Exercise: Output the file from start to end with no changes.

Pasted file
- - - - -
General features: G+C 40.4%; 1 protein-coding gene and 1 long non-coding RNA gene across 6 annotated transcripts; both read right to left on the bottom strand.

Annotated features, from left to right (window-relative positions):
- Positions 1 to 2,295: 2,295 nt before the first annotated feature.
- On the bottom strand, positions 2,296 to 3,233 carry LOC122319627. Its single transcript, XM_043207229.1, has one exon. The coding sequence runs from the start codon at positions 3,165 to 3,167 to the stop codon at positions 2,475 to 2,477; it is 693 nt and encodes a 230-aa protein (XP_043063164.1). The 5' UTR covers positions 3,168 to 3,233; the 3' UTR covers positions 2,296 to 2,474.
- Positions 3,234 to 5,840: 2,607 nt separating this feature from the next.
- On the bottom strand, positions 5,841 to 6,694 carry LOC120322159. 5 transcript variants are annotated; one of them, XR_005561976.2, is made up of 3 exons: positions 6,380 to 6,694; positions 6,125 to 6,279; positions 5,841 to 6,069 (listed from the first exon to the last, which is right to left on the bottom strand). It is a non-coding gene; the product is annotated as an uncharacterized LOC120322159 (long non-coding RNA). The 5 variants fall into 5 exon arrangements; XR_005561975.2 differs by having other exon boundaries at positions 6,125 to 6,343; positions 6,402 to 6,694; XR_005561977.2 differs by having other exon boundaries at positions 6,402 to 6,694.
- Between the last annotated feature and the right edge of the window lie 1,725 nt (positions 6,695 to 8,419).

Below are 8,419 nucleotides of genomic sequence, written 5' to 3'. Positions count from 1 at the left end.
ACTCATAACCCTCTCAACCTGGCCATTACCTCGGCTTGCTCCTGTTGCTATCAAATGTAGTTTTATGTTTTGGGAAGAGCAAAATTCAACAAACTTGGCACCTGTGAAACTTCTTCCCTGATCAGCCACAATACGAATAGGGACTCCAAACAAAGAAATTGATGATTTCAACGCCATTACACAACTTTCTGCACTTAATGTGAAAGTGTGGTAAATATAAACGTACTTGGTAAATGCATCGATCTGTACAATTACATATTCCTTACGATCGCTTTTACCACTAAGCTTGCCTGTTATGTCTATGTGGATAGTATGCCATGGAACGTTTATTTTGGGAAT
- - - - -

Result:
General features: G+C 40.4%; 1 protein-coding gene and 1 long non-coding RNA gene across 6 annotated transcripts; both read right to left on the bottom strand.

Annotated features, from left to right (window-relative positions):
- Positions 1 to 2,295: 2,295 nt before the first annotated feature.
- On the bottom strand, positions 2,296 to 3,233 carry LOC122319627. Its single transcript, XM_043207229.1, has one exon. The coding sequence runs from the start codon at positions 3,165 to 3,167 to the stop codon at positions 2,475 to 2,477; it is 693 nt and encodes a 230-aa protein (XP_043063164.1). The 5' UTR covers positions 3,168 to 3,233; the 3' UTR covers positions 2,296 to 2,474.
- Positions 3,234 to 5,840: 2,607 nt separating this feature from the next.
- On the bottom strand, positions 5,841 to 6,694 carry LOC120322159. 5 transcript variants are annotated; one of them, XR_005561976.2, is made up of 3 exons: positions 6,380 to 6,694; positions 6,125 to 6,279; positions 5,841 to 6,069 (listed from the first exon to the last, which is right to left on the bottom strand). It is a non-coding gene; the product is annotated as an uncharacterized LOC120322159 (long non-coding RNA). The 5 variants fall into 5 exon arrangements; XR_005561975.2 differs by having other exon boundaries at positions 6,125 to 6,343; positions 6,402 to 6,694; XR_005561977.2 differs by having other exon boundaries at positions 6,402 to 6,694.
- Between the last annotated feature and the right edge of the window lie 1,725 nt (positions 6,695 to 8,419).

Below are 8,419 nucleotides of genomic sequence, written 5' to 3'. Positions count from 1 at the left end.
ACTCATAACCCTCTCAACCTGGCCATTACCTCGGCTTGCTCCTGTTGCTATCAAATGTAGTTTTATGTTTTGGGAAGAGCAAAATTCAACAAACTTGGCACCTGTGAAACTTCTTCCCTGATCAGCCACAATACGAATAGGGACTCCAAACAAAGAAATTGATGATTTCAACGCCATTACACAACTTTCTGCACTTAATGTGAAAGTGTGGTAAATATAAACGTACTTGGTAAATGCATCGATCTGTACAATTACATATTCCTTACGATCGCTTTTACCACTAAGCTTGCCTGTTATGTCTATGTGGATAGTATGCCATGGAACGTTTATTTTGGGAAT